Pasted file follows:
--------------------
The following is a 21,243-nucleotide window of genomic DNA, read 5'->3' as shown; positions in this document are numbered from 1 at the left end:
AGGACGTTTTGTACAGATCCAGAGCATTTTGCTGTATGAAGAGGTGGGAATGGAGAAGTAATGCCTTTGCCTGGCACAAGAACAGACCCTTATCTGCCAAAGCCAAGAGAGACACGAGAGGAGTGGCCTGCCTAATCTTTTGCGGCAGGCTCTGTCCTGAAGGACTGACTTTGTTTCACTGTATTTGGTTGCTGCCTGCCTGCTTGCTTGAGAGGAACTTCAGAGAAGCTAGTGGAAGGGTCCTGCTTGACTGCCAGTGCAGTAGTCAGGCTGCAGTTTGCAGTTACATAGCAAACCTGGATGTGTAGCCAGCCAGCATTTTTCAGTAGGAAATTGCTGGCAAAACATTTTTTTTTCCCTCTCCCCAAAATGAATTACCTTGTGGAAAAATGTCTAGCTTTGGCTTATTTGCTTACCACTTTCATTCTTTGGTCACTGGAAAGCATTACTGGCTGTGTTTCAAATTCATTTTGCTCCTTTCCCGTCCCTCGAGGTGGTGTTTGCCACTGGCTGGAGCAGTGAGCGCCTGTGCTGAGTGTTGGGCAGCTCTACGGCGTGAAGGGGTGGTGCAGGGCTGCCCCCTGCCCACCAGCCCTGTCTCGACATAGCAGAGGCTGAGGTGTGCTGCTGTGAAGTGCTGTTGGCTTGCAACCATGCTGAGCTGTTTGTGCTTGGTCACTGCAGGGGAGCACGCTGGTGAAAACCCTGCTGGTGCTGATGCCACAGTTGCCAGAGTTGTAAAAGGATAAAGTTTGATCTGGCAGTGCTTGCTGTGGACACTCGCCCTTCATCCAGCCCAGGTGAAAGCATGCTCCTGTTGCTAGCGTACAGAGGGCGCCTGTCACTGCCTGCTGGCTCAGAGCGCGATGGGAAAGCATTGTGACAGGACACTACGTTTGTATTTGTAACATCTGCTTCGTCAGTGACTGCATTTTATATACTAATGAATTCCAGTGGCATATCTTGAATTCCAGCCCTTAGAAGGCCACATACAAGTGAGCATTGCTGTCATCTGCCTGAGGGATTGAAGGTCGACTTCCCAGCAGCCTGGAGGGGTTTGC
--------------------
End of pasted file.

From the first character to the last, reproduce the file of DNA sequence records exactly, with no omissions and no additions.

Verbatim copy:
The following is a 21,243-nucleotide window of genomic DNA, read 5'->3' as shown; positions in this document are numbered from 1 at the left end:
AGGACGTTTTGTACAGATCCAGAGCATTTTGCTGTATGAAGAGGTGGGAATGGAGAAGTAATGCCTTTGCCTGGCACAAGAACAGACCCTTATCTGCCAAAGCCAAGAGAGACACGAGAGGAGTGGCCTGCCTAATCTTTTGCGGCAGGCTCTGTCCTGAAGGACTGACTTTGTTTCACTGTATTTGGTTGCTGCCTGCCTGCTTGCTTGAGAGGAACTTCAGAGAAGCTAGTGGAAGGGTCCTGCTTGACTGCCAGTGCAGTAGTCAGGCTGCAGTTTGCAGTTACATAGCAAACCTGGATGTGTAGCCAGCCAGCATTTTTCAGTAGGAAATTGCTGGCAAAACATTTTTTTTTCCCTCTCCCCAAAATGAATTACCTTGTGGAAAAATGTCTAGCTTTGGCTTATTTGCTTACCACTTTCATTCTTTGGTCACTGGAAAGCATTACTGGCTGTGTTTCAAATTCATTTTGCTCCTTTCCCGTCCCTCGAGGTGGTGTTTGCCACTGGCTGGAGCAGTGAGCGCCTGTGCTGAGTGTTGGGCAGCTCTACGGCGTGAAGGGGTGGTGCAGGGCTGCCCCCTGCCCACCAGCCCTGTCTCGACATAGCAGAGGCTGAGGTGTGCTGCTGTGAAGTGCTGTTGGCTTGCAACCATGCTGAGCTGTTTGTGCTTGGTCACTGCAGGGGAGCACGCTGGTGAAAACCCTGCTGGTGCTGATGCCACAGTTGCCAGAGTTGTAAAAGGATAAAGTTTGATCTGGCAGTGCTTGCTGTGGACACTCGCCCTTCATCCAGCCCAGGTGAAAGCATGCTCCTGTTGCTAGCGTACAGAGGGCGCCTGTCACTGCCTGCTGGCTCAGAGCGCGATGGGAAAGCATTGTGACAGGACACTACGTTTGTATTTGTAACATCTGCTTCGTCAGTGACTGCATTTTATATACTAATGAATTCCAGTGGCATATCTTGAATTCCAGCCCTTAGAAGGCCACATACAAGTGAGCATTGCTGTCATCTGCCTGAGGGATTGAAGGTCGACTTCCCAGCAGCCTGGAGGGGTTTGC